The DisplayPort Information Guide
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An Introduction to the DisplayPort Interface
WHAT IS THE DISPLAYPORT CONNECTOR?
DisplayPort is the newest digital video interface connect,
designed as a replacement for the DVI standard currently in use on computer
hardware. It is similar in specification to the HDMI standard, but
unlike HDMI, DisplayPort is being targeted as a computer-interface more than
HOW IS THE DISPLAYPORT DIFFERENT FROM VGA AND DVI?
While VGA has served the computer industry well for many years, its
analog-based signals (frequency-modulated red, green, and blue components)
are a weakness in fidelity. The digitally-rendered signal must be converted
to analog by the video card, which adds inconsistencies and blending, and
identical source images can vary greatly on different displays, depending on
the displays' subjective calibrations.
DVI and DisplayPort are both digital-only signals, which ensures that the
final image displayed is identical to the image rendered by the computing
hardware. Excluding DVI's existing dominance in the market, DisplayPort
has a number of advantages over its predecessor:
Unfortunately, DisplayPort and DVI use fundamentally different signal processing
methods, so adapting between the two cannot be done with a simple adaptor or
cable (in most circumstances). DVI, like VGA and HDMI, uses separate data channels
for each color, requiring a high bandwidth at all times. DisplayPort renders
the entire image and breaks it into packets, and these are transferred to
the display much like network data over an ethernet line.
Some DisplayPort ports are built to be
compatible with DVI internally, and can be adapted passively, but this is
not a requirement of the DisplayPort standard. In these situations it will appear
as though the Displayport is being "converted" to DVI, but it's actually the hardware
outputting a DVI signal through a Displayport connector. If the hardware in use
is not capable of outputting this DVI signal, then a Displayport-to-DVI adaptor
will not function properly.
- The DisplayPort connector is small and screwless, for easier
installation, and added usability in space-conscious hardware
- DVI offers no audio support; DisplayPort offers full digital audio
support (up to eight channels) in the same cable as video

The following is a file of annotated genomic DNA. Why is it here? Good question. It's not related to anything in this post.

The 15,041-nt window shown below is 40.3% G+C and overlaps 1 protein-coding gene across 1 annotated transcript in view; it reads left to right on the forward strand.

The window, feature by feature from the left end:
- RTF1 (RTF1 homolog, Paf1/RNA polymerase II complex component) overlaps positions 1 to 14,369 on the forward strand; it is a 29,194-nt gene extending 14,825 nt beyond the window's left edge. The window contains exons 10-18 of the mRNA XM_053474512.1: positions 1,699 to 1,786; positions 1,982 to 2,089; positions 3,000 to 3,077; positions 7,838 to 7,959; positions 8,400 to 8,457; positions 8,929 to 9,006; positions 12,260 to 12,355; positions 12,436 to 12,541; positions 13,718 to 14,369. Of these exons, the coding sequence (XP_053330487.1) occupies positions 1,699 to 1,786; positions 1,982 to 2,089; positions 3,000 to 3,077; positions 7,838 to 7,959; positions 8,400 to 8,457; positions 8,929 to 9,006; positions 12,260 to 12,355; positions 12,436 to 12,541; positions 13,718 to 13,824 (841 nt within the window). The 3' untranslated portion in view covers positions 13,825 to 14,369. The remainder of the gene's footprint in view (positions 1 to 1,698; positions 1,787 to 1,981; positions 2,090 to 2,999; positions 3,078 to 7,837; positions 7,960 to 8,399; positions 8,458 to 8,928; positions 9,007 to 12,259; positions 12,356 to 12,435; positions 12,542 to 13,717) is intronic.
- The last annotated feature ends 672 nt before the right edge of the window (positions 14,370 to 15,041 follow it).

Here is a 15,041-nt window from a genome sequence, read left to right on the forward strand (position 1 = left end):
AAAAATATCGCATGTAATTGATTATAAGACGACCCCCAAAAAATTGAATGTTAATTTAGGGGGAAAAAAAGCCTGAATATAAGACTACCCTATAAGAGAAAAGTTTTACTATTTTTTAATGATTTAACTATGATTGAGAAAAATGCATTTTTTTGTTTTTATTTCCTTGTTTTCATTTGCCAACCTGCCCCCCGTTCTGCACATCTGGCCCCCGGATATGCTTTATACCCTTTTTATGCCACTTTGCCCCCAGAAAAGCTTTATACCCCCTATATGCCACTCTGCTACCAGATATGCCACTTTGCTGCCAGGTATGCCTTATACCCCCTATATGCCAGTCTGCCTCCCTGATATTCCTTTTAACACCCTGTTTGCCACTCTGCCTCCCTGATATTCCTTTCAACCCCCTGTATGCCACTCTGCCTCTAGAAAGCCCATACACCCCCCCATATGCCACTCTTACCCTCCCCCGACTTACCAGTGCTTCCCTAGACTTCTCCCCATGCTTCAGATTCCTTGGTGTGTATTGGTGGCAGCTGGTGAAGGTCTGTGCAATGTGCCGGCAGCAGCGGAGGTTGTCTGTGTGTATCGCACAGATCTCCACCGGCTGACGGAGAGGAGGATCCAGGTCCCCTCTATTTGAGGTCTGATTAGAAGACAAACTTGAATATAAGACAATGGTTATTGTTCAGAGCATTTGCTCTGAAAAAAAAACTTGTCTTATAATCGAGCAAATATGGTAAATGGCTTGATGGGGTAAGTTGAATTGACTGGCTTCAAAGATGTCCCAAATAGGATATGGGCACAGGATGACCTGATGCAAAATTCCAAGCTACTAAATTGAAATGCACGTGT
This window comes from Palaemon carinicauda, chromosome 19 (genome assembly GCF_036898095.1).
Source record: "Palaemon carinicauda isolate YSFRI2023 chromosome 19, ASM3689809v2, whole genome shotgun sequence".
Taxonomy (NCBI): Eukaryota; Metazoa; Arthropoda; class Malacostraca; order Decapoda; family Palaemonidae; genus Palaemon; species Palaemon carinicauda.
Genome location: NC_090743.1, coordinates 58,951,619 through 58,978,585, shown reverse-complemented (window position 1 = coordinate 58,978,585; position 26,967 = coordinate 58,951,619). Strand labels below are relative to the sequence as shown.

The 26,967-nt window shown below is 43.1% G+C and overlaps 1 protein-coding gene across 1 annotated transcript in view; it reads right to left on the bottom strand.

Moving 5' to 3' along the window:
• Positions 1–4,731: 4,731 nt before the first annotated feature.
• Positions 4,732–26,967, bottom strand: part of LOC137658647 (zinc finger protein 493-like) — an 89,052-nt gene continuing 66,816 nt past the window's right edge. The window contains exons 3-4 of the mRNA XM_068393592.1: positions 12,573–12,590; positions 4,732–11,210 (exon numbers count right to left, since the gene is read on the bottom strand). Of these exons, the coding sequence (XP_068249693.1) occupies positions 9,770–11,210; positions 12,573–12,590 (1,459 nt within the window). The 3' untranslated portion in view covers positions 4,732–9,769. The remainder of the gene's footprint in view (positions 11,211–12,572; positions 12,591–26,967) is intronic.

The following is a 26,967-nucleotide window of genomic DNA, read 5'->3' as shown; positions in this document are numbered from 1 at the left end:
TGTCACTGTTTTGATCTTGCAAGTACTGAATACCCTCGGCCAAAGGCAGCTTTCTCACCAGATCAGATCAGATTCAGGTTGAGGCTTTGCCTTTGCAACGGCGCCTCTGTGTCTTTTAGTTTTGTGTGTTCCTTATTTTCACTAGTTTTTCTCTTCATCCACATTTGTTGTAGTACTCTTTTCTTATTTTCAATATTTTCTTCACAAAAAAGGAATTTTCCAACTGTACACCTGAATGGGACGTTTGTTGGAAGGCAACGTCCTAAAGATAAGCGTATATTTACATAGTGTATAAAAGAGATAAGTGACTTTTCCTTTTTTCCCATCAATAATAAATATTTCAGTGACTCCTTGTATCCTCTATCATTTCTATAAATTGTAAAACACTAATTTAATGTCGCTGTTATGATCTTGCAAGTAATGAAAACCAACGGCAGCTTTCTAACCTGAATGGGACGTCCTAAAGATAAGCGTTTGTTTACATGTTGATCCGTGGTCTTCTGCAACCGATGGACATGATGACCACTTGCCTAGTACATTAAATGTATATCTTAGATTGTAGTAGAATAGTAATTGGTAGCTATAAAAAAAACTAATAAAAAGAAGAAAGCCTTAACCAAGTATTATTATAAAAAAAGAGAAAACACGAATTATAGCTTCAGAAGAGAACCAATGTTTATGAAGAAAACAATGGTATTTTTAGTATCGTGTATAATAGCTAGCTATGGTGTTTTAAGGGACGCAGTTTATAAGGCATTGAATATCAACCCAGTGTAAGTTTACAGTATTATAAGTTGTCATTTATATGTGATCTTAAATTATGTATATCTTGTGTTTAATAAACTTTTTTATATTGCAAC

- DVI is crippled by its maximum spec length of 5 meters, while
DisplayPort is designed for up to 15 meters.
HOW DOES DISPLAYPORT COMPARE TO HDMI?
While HDMI is the digital standard targeted towards home theaters and Displayport
targeted towards computer electronics, DisplayPort touts a feature-list virtually identical to
HDMI. In fact, the DisplayPort 1.1 standard was adjusted to specifically
include the HDCP content-protection standard, to improve compatibility with
Because DisplayPort has a newer release schedule than HDMI, it does outperform
in a handful of specifications:
- It has a maximum bandwith of 10.8 Gbit/sec, compared to HDMI at 10.2
- It supports the DPCP (DisplayPort Content Protection) standard in
addition to HDCP
- It is an open standard, available to all manufacturers at no cost; HDMI
is licensed by HDMI LLC, which raises the cost to manufacturers and consumers
IS DISPLAYPORT COMPATIBLE WITH VGA, DVI, AND HDMI?
VGA and DisplayPort - Unfortunately VGA supports only analog-based
signals, and DisplayPort only digital-based. A conversion from VGA to
DisplayPort (or vice versa) will require an electronic convertor, much like
today's VGA to DVI-D units.
DVI and DisplayPort - Aside from DVI's lack of audio support, the two
interfaces are somewhat compatible. DisplayPort uses a signal technology
entirely different from DVI/HDMI, and is not natively compatible. However,
some DisplayPort hardware has built-in convertors to a DVI-compatible
format, so a passive DVI/HDMI adaptor will function properly. If the
DisplayPort does not have this feature, then external electronic conversion
will be necessary.
HDMI and DisplayPort - DVI and HDMI use the same signal technology,
so HDMI suffers the same incompatibility with DisplayPort, and likewise the
same possibility for conversion. If the DisplayPort hardware has built-in adaption, then a
DisplayPort-to-HDMI cable or adapter will function perfectly. If not, then
an external HDMI-DisplayPort convertor will be necessary.
WHERE IS DISPLAYPORT AVAILABLE?
Since 2008, DisplayPort has been slowly integrated into consumer electronics
and can be found on most high-end flatpanel displays and modern video cards.
Consistent with its emphasis on the computer market, DisplayPort is less
commonly found on Blu-Ray players and set-top boxes, although such can be found.
Written by Anthony van Winkle
for DataPro International Inc.|
Unauthorized duplication strictly prohibited.
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